Blake Advises Third Stream Composers

Feel More, Write Less

Ran Blake, composer and chairman of the Music Department of the New England Conservatory of Music, told composers to listen more and write less, during his lecture on "Third Stream Music."

The fifth speaker in the summer Thursday Speakers Series, Blake defined "Third Stream Music" as "a beautiful strand of two different musical styles," and added that the road to success in the new stream comes with listening to sounds of music and not just following notes on paper.

The "Third Stream," Blake said, is nothing new. The phrase was first used by Gunther Schuler in the '50s to describe any musical piece created by blending two or more distinctively different musical styles.

A common synthesis that makes a "Third Stream" piece, Blake said, is one that blends elements of classical style, such as Bach, with elements of jazz, such as Duke Ellington. But it could also be created in less obvious ways, such as in combinations of Bartok's style with ethnic Greek rhythms.

The way to success in this kind of music, and in composing in general, he added, "is to learn music at the very first from the ear, not from the note." Schools should teach music students to "stretch their ears," to be creative and to "internalize" sounds instead of just writing them down, he said. However, he concluded, "we are today turning out a tremendous number of improvisors who are robots."

To remedy the problem, Blake proposed that serious composition students stretch their "ear memory" by listening to all kinds of music, then learning to "feel" music sounds by selective listening.

"There are hundreds of black Gospel singers in churches around here where one can go for beautiful Gospel style," he said. "In the Shawmut area there are juke boxes with Syrian music, and right here at Harvard there are some brilliant composers of avant garde...any differing styles of music will do," he added.

"Then you've got to become selective," he said. "You have to learn to 'feel' particularly good sounds, such as the jazz sound of Billie Holiday, or the Pentacostal sounds from the line of Aretha Franklin... or the Blues of John Lee Hooker," he added.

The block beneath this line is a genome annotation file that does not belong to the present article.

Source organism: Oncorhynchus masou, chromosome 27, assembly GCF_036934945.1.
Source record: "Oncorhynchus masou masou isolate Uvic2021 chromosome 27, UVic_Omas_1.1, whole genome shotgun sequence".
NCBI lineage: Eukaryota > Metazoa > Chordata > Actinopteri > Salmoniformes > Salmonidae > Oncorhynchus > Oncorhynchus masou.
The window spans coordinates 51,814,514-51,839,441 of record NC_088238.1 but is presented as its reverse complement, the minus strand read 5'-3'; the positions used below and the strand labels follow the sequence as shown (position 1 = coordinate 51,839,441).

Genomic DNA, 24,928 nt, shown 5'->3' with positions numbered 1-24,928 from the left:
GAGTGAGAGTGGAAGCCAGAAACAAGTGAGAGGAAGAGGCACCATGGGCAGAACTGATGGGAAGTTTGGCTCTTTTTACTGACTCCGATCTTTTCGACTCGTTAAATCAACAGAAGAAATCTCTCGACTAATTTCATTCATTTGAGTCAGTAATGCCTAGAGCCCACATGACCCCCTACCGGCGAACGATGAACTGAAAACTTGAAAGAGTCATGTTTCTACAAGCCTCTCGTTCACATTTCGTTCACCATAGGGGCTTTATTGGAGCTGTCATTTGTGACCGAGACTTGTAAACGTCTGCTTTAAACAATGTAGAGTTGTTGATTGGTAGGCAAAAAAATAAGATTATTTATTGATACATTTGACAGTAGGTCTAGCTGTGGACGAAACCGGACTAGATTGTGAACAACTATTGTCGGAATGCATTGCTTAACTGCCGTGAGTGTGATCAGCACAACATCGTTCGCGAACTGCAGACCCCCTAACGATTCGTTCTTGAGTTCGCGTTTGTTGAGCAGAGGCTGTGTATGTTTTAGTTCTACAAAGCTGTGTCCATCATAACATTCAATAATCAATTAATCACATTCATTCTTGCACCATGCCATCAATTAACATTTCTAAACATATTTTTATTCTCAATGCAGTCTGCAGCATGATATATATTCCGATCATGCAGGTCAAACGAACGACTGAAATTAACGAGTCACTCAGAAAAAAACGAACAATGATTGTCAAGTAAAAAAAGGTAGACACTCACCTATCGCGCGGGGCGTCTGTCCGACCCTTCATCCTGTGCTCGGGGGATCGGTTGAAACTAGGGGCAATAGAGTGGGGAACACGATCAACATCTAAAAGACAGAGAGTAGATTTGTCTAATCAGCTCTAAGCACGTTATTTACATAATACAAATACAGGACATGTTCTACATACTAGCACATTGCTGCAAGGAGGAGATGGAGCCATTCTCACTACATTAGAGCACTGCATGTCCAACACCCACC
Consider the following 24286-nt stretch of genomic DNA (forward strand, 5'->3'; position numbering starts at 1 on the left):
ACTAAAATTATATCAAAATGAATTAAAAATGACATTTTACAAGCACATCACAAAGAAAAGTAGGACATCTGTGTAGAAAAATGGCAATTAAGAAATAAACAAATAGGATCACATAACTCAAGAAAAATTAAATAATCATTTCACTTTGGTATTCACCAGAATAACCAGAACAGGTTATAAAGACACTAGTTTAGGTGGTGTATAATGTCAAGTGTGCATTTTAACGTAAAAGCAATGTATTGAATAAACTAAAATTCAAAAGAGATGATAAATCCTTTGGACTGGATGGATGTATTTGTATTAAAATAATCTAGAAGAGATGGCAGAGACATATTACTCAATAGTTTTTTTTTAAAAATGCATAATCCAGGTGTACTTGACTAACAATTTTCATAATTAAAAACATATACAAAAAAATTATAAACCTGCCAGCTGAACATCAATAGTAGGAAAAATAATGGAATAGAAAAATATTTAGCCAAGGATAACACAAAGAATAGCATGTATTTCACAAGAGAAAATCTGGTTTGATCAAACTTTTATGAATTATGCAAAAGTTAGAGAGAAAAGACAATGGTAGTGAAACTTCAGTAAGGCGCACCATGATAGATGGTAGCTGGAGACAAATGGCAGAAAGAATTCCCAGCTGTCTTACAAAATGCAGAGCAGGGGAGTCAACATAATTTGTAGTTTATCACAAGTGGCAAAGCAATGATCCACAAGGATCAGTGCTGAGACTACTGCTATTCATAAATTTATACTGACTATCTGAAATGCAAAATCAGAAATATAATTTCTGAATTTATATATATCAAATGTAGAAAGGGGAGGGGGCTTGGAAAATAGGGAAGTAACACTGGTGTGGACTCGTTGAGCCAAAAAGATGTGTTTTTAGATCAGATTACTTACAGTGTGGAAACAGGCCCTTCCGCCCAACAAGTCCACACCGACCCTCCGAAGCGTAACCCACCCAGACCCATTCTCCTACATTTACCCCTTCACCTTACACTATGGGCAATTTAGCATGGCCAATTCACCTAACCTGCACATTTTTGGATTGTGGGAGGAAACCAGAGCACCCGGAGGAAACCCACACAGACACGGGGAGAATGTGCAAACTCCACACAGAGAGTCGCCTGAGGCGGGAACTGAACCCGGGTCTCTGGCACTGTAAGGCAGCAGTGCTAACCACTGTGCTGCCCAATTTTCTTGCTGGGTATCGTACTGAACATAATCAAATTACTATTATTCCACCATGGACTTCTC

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The composer will discover music as a mood, Blake concluded, so that a whole range of possibilities becomes possible. Blake finished his lecture by playing one of his own compositions on the piano, "Arlene," and said that his own favorite composer is Thelonius Monk.

To remedy the problem, Blake proposed that serious composition students stretch their "ear memory" by listening to all kinds of music, then learning to "feel" music sounds by selective listening.

"There are hundreds of black Gospel singers in churches

To remedy the problem, Blake proposed that serious composition students stretch their "ear memory" by listening to all kinds of music, then learning to "feel" music sounds by selective listening.

"There are hundreds of black Gospel singers in churches around here where one can go for beautiful Gospel style," he said. "In the Shawmut area there are juke boxes with Syrian music, and right here at Harvard there are some brilliant composers of avant garde...any differing styles of music will do," he added.

"Then you've got to become selective," he said. "You have to learn to 'feel' particularly good sounds, such as the jazz sound of Billie Holliday, or the Pentacostal sounds from the line of Aretha Franklin... or the Blues of John Lee Hooker," he added.

The composer will discover music as a mood, Blake concluded, so that a whole range of possibilities becomes possible.

Blake finished his lecture by playing one of his own compositions on the piano "Arlene," and said that his own favorite composer is Theolonius Monk.